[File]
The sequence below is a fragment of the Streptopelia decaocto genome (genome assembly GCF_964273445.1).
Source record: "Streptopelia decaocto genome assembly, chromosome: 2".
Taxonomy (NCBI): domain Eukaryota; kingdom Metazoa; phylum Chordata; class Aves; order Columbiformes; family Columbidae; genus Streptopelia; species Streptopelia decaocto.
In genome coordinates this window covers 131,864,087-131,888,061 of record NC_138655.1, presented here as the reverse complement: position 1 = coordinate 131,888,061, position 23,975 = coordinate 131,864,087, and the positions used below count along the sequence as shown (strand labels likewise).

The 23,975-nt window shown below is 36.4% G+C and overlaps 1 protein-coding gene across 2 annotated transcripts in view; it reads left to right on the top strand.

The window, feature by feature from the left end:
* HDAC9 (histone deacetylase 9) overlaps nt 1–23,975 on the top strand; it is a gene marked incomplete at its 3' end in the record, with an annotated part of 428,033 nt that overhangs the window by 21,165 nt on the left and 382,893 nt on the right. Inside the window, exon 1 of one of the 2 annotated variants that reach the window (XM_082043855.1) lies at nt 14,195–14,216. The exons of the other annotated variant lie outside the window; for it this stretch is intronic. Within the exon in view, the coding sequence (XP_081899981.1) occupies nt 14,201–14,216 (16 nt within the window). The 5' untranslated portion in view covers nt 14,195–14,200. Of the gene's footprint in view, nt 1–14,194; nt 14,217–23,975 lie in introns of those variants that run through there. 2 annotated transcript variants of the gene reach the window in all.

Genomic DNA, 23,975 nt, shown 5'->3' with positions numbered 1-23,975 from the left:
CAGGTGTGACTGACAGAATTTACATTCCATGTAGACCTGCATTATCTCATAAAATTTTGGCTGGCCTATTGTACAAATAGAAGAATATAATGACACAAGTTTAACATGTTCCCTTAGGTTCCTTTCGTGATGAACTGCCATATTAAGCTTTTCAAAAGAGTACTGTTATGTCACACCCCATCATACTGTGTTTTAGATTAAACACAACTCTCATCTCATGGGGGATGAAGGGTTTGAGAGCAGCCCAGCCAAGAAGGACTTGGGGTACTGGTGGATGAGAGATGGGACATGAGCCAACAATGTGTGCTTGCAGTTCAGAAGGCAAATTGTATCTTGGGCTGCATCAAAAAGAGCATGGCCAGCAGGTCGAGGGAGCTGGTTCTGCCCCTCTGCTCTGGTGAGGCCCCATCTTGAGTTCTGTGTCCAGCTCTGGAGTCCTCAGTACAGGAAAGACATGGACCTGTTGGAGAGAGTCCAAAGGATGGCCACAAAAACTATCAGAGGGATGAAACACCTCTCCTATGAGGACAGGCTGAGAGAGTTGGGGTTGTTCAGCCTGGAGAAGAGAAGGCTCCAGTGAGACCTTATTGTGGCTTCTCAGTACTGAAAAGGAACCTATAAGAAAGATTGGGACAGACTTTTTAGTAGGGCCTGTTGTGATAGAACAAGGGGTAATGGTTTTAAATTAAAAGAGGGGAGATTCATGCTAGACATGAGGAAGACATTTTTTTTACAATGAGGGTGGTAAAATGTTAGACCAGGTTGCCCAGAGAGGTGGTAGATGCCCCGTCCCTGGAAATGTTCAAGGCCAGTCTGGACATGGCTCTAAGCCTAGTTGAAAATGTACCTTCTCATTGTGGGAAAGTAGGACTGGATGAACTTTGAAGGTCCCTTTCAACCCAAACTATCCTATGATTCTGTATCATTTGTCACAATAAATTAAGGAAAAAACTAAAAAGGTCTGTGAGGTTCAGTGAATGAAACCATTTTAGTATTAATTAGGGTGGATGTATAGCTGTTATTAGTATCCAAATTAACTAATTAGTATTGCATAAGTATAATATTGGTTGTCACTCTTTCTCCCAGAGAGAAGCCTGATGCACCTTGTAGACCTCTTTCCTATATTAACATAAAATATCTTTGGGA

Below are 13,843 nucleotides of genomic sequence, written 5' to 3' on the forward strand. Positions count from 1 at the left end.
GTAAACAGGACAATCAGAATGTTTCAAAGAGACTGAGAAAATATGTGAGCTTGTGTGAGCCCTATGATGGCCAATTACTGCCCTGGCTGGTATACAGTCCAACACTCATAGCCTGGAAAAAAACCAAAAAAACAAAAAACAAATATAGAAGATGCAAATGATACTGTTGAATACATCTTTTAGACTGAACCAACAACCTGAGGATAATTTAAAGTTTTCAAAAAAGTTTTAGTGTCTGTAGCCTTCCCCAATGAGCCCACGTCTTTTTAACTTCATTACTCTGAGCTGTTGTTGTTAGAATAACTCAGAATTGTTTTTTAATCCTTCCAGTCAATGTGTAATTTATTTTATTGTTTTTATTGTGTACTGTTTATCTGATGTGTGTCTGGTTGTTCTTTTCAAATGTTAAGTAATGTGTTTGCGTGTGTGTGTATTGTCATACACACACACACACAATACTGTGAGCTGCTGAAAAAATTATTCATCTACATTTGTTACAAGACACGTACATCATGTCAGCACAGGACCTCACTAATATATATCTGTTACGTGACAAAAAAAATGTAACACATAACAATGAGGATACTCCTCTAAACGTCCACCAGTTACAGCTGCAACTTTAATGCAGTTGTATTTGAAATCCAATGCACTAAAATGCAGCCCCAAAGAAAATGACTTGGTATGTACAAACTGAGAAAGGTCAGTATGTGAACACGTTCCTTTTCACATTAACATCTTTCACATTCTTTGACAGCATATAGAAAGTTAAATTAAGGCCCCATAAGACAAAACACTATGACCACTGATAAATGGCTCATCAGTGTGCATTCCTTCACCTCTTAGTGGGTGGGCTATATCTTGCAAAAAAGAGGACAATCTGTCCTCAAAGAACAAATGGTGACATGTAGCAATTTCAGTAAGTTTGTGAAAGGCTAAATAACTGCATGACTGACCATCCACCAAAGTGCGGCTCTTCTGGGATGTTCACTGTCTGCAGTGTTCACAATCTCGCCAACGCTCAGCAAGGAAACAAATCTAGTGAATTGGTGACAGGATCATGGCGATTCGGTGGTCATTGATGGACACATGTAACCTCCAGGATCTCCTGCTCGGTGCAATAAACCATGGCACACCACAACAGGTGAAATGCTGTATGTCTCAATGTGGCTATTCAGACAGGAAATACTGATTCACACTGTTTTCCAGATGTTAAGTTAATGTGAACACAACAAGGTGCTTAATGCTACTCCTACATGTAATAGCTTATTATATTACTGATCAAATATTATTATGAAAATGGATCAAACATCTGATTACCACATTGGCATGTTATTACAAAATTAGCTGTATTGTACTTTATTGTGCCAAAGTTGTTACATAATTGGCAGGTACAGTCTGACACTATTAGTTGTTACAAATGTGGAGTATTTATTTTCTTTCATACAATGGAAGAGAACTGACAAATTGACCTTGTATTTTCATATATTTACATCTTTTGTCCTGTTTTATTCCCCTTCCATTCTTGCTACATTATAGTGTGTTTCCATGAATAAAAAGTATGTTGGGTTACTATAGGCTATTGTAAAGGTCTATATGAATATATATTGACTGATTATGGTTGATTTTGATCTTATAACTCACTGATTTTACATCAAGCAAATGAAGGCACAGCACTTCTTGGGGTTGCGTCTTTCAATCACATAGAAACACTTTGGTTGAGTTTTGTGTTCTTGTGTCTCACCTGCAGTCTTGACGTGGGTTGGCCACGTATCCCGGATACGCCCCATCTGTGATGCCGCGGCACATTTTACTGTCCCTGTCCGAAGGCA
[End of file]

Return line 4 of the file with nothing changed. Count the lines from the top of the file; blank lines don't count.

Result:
In genome coordinates this window covers 131,864,087-131,888,061 of record NC_138655.1, presented here as the reverse complement: position 1 = coordinate 131,888,061, position 23,975 = coordinate 131,864,087, and the positions used below count along the sequence as shown (strand labels likewise).